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On Sophistical Refutations   


LET us now discuss sophistic refutations, i.e. what appear to be

refutations but are really fallacies instead. We will begin in the

natural order with the first.

That some reasonings are genuine, while others seem to be so but are

not, is evident. This happens with arguments, as also elsewhere,

through a certain likeness between the genuine and the sham. For

physically some people are in a vigorous condition, while others

merely seem to be so by blowing and rigging themselves out as the

tribesmen do their victims for sacrifice; and some people are

beautiful thanks to their beauty, while others seem to be so, by

dint of embellishing themselves. So it is, too, with inanimate things;

for of these, too, some are really silver and others gold, while

others are not and merely seem to be such to our sense; e.g. things

made of litharge and tin seem to be of silver, while those made of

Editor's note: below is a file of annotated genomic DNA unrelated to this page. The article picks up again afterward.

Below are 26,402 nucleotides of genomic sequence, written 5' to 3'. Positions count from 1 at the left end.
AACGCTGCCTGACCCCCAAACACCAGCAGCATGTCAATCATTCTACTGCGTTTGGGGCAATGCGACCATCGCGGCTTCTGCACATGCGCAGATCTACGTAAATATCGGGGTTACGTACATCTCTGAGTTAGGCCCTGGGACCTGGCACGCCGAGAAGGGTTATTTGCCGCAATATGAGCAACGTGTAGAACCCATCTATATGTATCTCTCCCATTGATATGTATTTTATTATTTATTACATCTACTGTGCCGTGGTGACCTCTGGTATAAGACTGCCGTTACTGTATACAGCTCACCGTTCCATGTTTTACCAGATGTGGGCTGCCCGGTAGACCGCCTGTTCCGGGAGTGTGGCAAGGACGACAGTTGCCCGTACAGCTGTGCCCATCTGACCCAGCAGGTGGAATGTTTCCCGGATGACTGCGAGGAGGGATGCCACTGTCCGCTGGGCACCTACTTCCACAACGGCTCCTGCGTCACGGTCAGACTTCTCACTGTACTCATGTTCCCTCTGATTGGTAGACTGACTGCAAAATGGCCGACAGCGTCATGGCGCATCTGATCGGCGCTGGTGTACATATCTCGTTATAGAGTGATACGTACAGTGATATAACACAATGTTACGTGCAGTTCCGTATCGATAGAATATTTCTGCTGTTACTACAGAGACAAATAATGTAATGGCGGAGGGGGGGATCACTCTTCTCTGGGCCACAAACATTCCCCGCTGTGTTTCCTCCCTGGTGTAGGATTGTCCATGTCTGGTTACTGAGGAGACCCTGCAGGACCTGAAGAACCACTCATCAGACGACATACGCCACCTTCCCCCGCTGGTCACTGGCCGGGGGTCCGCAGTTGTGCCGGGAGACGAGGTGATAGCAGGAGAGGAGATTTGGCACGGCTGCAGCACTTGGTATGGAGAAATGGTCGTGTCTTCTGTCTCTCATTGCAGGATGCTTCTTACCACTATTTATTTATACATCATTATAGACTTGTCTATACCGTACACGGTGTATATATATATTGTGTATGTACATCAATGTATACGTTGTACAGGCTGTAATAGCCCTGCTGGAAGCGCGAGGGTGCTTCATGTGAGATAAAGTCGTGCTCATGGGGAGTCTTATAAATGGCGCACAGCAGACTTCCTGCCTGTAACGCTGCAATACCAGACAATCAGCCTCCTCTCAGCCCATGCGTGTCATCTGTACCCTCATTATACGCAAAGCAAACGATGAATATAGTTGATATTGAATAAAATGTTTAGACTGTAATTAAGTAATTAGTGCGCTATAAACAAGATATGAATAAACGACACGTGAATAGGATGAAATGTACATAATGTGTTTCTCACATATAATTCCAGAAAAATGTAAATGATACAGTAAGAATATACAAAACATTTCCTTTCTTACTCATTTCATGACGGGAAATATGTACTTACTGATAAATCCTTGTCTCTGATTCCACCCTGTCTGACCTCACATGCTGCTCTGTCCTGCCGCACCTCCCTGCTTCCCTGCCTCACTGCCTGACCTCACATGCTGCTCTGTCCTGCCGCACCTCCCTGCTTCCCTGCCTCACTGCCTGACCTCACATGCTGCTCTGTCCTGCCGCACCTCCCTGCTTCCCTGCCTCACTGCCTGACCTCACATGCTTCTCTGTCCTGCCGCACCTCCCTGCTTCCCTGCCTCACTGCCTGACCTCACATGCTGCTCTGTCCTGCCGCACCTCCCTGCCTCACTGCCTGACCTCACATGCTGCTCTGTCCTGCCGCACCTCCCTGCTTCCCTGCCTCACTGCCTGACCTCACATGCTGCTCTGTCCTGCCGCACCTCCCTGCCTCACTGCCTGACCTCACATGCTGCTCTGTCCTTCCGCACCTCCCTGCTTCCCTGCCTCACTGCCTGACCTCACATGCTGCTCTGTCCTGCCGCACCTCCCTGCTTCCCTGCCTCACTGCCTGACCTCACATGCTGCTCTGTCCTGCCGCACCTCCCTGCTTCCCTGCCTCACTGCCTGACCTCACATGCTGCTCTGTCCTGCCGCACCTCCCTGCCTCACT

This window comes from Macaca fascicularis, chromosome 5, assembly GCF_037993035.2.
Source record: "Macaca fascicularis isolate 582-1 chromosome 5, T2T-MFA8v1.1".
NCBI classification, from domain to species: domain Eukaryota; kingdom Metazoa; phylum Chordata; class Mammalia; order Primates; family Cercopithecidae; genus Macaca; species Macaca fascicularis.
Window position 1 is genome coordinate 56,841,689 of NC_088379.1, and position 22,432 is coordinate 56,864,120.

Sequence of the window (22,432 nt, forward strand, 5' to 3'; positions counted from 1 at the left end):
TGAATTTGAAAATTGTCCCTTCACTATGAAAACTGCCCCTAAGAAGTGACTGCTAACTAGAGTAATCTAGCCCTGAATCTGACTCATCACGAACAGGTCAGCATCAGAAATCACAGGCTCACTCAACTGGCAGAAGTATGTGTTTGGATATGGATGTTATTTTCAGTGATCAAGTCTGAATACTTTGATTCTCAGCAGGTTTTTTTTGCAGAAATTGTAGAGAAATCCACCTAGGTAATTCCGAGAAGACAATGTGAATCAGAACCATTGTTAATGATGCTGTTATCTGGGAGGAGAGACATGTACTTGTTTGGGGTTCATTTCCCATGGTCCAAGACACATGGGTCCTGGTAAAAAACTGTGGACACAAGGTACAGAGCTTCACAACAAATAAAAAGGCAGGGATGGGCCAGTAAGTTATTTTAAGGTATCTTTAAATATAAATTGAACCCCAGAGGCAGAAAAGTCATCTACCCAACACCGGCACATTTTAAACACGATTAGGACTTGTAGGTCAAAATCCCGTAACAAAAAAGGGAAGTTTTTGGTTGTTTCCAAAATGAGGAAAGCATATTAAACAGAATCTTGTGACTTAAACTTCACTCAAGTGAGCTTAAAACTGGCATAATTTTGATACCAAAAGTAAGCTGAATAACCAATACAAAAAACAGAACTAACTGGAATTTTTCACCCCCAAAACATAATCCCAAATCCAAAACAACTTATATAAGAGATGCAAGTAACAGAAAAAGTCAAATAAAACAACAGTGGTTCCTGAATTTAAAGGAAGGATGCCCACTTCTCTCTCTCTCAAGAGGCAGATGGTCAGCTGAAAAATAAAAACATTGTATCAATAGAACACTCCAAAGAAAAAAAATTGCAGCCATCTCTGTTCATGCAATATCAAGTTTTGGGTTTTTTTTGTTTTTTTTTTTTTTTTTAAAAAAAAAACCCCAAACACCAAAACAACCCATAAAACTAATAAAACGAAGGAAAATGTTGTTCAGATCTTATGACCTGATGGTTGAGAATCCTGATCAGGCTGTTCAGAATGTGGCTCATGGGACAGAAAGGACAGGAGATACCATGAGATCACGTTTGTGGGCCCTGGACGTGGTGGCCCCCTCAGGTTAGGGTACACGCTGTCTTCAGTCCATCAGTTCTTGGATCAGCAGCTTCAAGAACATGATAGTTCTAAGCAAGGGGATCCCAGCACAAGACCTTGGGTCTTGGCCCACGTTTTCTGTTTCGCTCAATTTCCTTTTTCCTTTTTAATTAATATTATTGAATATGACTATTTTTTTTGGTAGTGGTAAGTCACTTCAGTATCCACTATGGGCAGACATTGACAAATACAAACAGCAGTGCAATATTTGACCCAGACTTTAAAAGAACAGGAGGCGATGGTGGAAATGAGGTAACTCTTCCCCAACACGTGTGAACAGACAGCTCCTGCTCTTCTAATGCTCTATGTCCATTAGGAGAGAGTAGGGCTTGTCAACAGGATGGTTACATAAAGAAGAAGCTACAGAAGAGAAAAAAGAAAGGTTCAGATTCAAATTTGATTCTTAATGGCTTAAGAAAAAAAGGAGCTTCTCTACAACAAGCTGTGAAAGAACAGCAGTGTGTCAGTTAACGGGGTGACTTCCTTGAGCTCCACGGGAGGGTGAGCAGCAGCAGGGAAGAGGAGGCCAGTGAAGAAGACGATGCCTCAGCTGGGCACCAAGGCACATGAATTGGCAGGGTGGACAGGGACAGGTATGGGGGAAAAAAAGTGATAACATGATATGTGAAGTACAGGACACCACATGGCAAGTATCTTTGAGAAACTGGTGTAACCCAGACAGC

yellow metal look golden. In the same way both reasoning and

refutation are sometimes genuine, sometimes not, though inexperience

may make them appear so: for inexperienced people obtain only, as it

were, a distant view of these things. For reasoning rests on certain

statements such that they involve necessarily the assertion of

something other than what has been stated, through what has been

stated: refutation is reasoning involving the contradictory of the

given conclusion. Now some of them do not really achieve this,

though they seem to do so for a number of reasons; and of these the

most prolific and usual domain is the argument that turns upon names

only. It is impossible in a discussion to bring in the actual things

discussed: we use their names as symbols instead of them; and

therefore we suppose that what follows in the names, follows in the

things as well, just as people who calculate suppose in regard to

their counters. But the two cases (names and things) are not alike.

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